A series of tragic deaths all over the country followed, including two dozen children. Amin Maarofi, 16, is shot in the head by security agents in Oshnavieh, in the West Azerbaijan Province that day. Another 16-year-old Amir Ali Fuladi gets shot by security agents in Eslamabad-e Gharb. In the Tehran neighborhood of Nazi Abat dies a few days later another 16-year-old. Another heatshot by security forces. Police forces aim intentionally at the face and eyes of protesters.

Left: Sept 21, shots heard in video (source). Right: Claims that government’s special unit uses birdshot and water cannons against protesters (source)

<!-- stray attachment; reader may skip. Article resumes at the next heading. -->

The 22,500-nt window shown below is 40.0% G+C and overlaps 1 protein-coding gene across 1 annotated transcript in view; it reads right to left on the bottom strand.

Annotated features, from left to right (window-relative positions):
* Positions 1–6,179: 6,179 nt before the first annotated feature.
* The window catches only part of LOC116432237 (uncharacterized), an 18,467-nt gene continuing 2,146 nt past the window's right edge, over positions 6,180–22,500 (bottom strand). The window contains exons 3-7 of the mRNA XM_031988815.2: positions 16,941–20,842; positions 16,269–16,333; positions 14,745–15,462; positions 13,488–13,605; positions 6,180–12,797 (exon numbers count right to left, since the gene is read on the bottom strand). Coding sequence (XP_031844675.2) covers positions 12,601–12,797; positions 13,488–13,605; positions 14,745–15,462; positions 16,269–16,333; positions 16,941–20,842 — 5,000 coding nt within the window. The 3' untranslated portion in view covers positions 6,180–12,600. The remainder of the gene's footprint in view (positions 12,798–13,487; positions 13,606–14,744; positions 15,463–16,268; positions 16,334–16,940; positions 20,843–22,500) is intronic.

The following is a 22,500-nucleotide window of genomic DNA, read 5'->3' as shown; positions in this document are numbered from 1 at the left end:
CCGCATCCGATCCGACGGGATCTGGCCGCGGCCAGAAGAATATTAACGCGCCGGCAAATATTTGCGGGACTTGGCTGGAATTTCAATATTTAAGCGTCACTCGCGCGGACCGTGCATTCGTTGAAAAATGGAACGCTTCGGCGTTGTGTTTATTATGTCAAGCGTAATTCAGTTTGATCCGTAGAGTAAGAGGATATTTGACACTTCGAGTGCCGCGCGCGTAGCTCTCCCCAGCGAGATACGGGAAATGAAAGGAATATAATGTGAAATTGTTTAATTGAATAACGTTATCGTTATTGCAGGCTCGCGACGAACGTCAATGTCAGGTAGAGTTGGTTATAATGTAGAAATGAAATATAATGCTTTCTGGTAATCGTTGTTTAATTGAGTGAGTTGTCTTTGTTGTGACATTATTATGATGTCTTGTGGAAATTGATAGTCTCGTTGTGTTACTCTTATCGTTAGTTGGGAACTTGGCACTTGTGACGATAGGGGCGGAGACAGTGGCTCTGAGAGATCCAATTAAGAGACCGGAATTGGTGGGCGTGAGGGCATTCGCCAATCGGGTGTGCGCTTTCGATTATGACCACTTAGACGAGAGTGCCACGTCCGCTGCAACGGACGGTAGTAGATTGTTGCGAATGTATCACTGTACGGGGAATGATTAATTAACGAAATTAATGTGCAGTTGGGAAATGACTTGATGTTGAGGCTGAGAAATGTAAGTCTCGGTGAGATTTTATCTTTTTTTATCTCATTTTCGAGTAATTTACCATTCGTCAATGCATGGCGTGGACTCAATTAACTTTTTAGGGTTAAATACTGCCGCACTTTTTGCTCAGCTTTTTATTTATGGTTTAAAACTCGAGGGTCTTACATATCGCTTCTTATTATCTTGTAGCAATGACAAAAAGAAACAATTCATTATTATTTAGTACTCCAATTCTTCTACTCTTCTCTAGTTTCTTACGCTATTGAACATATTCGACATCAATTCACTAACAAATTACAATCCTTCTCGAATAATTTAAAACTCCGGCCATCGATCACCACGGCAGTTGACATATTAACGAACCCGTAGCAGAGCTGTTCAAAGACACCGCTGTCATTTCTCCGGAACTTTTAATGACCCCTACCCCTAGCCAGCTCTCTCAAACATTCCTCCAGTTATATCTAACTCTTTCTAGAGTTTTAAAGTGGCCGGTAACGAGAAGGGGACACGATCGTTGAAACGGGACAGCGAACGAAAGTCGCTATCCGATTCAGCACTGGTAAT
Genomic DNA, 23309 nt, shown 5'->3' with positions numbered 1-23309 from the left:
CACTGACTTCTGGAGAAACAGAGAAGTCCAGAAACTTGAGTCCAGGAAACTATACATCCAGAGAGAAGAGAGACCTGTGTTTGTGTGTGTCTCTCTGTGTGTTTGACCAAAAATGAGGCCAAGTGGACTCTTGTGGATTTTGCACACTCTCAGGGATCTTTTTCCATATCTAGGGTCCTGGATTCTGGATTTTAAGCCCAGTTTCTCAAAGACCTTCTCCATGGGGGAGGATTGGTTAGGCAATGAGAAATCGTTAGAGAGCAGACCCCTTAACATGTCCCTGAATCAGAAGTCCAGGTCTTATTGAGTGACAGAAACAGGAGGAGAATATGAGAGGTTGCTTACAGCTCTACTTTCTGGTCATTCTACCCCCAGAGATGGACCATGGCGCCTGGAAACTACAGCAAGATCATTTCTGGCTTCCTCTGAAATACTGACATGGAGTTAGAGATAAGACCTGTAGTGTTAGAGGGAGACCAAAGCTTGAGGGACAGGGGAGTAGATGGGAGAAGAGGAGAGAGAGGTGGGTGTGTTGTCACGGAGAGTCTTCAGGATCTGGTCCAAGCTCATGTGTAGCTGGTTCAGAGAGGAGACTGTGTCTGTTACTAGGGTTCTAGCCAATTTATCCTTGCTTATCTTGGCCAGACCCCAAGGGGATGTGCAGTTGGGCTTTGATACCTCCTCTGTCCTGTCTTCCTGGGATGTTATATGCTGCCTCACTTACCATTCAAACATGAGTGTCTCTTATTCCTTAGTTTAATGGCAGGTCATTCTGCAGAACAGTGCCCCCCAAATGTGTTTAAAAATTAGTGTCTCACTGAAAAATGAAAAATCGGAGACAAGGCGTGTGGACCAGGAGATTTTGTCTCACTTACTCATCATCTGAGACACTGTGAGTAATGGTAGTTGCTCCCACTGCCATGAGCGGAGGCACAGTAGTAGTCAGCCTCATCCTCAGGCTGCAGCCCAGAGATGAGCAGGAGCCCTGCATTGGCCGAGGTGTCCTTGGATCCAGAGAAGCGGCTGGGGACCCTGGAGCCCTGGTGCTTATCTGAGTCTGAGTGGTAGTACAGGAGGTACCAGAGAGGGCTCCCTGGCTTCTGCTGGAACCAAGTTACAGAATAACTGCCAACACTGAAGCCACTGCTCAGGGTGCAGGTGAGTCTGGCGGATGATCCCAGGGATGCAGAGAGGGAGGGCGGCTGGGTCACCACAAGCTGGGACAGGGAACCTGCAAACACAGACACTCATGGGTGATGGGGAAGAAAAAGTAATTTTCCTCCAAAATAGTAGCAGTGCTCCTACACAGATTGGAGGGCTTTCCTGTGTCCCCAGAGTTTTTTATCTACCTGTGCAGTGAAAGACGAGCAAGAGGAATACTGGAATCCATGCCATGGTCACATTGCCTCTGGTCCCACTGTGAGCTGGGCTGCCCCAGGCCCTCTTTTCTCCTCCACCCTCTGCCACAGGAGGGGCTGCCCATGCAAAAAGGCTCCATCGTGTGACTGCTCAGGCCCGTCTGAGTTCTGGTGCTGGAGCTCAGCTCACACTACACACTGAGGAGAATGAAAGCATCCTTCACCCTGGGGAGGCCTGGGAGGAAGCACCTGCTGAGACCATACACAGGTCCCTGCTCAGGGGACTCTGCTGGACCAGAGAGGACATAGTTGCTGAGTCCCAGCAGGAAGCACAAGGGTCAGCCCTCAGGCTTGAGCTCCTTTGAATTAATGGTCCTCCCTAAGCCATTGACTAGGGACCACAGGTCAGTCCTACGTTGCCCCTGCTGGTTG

The 21st of September 2022 should actually be a day of celebration. The UN called it the “International Day of Peace”, with the UN General Assembly devoting it to “strengthening the ideals of peace” by asking for 24 hours “non-violence and cease-fire”. The Iranian opposition coalition NCRI and President-elect Maryam Rajavi (who critics consider not to represent the opposition) used the occasion to condemn the mullahs’ regime and motivates people to take “meaningful action to help the Iranian people in their ongoing uprising”. But instead, a brutal crackdown on protesters and free speech took place and video footage from across the country painfully corroborated this.